An Italian study shows that more than half the kids who get symptomatic Covid still have at least one symptom 17 weeks after they were diagnosed. In 43% of them, the symptoms are enough to cause them problems in their daily lives. 

A separate study found long Covid symptoms that included tiredness; weakness; headaches; abdominal, muscle, and joint pain; gastrointestinal symptoms; and skin complaints such as rashes. 

If you’re not worried yet, they also list trouble concentrating, trouble remembering and processing information, and trouble finding the right word. Also unexplained irritability, although those symptoms would be enough to explain anyone’s irritability. 

The first two studies are preprints, meaning they haven’t been peer reviewed yet. A lot of papers have been released that way this past year. I’m reasonably sure preprint is one of the words tha pandemic’s given us. Thank you, Covid. The language was poorer before we had that.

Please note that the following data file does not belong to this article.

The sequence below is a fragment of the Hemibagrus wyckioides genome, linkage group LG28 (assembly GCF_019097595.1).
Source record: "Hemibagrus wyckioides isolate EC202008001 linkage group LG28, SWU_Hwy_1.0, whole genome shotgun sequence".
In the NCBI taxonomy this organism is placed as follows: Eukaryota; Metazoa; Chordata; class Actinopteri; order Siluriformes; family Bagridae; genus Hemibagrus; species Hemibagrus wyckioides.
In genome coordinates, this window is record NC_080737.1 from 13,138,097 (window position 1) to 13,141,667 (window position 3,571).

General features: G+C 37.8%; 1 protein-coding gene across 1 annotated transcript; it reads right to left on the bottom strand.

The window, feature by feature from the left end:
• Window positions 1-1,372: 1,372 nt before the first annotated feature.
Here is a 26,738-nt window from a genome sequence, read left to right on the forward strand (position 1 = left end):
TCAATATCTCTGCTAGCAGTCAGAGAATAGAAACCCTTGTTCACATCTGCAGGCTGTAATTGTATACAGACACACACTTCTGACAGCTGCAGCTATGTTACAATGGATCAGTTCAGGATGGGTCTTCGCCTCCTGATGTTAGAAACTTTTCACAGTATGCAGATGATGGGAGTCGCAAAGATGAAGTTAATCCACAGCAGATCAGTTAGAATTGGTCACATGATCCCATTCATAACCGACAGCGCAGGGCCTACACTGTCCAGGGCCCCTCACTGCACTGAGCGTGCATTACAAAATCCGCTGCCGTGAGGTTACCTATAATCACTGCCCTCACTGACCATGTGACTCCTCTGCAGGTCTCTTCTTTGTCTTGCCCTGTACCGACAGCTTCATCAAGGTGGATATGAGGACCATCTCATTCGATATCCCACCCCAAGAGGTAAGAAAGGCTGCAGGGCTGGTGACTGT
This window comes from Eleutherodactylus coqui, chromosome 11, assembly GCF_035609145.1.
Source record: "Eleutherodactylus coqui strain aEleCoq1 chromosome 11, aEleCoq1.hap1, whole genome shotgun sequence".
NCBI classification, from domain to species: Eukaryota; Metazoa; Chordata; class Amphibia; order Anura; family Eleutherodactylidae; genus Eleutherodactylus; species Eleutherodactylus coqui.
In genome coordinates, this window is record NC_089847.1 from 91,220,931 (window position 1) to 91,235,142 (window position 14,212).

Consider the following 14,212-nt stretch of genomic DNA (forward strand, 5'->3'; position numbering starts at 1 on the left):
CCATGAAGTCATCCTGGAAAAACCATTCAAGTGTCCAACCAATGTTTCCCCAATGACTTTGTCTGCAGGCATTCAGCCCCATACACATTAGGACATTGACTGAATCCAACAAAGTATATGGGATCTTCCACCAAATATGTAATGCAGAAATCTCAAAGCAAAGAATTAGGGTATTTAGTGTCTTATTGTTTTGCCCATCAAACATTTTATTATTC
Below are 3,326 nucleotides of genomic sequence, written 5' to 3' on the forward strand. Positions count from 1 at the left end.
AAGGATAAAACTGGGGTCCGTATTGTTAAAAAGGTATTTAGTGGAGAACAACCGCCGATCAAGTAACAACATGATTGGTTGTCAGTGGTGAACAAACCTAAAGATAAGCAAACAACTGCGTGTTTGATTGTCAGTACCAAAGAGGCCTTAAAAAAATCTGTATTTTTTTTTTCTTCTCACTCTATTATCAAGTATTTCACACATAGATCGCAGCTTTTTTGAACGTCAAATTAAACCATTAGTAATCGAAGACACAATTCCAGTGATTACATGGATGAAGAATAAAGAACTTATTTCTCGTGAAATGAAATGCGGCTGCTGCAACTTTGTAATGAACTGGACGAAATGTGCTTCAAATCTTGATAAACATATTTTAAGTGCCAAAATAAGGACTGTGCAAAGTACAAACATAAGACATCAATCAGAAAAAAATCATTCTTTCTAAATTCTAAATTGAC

Would you get vaccinated if someone offered you for free donuts?

How do you convince reluctant people to get vaccinated? You offer them donuts. Also beer and popcorn. Preferably not all in one meal. The British have an odd–at least to an American–habit of mixing alcohol and sweet stuff, but I’ve never seen anyone take it as far as mixing beer and donuts. And the offers were made in the US anyway.

To be fair, I think those offers were made less by way of inducement and more by way of thanks, or possibly marketing, but I’m not inside the minds that made those decisions, so I can’t know. 

For whatever reasons, Krispy Kreme Doughnuts is offering one free donut a day to anyone who brings  proof that they’ve been vaccinated. Chagrin Cinemas (that’s not a typo; they’re in the oddly named Chagrin Falls, Ohio) are offering free popcorn, but only through April. Market Garden Brewery (no note on where that is) is offering ten-cent beers, but there’s fine print: You have to be an adult.  

I know. Someone always wants to spoil the fun.

In Walled Lake, Michigan, the Greenhouse is offering one pre-rolled joint. That’s called Pot for Shots. 

Employers are itchy to get their businesses back to what we so casually call normal, and in the U.S. a number of companies are offering workers cash, gift cards, store credit, and time off. 

Will any of that work? You’re damn right it will–not necessarily the donuts, but the money. According to one survey, almost a quarter of employed Americans who either probably or definitely wouldn’t get vaccinated would reconsider if they were offered money.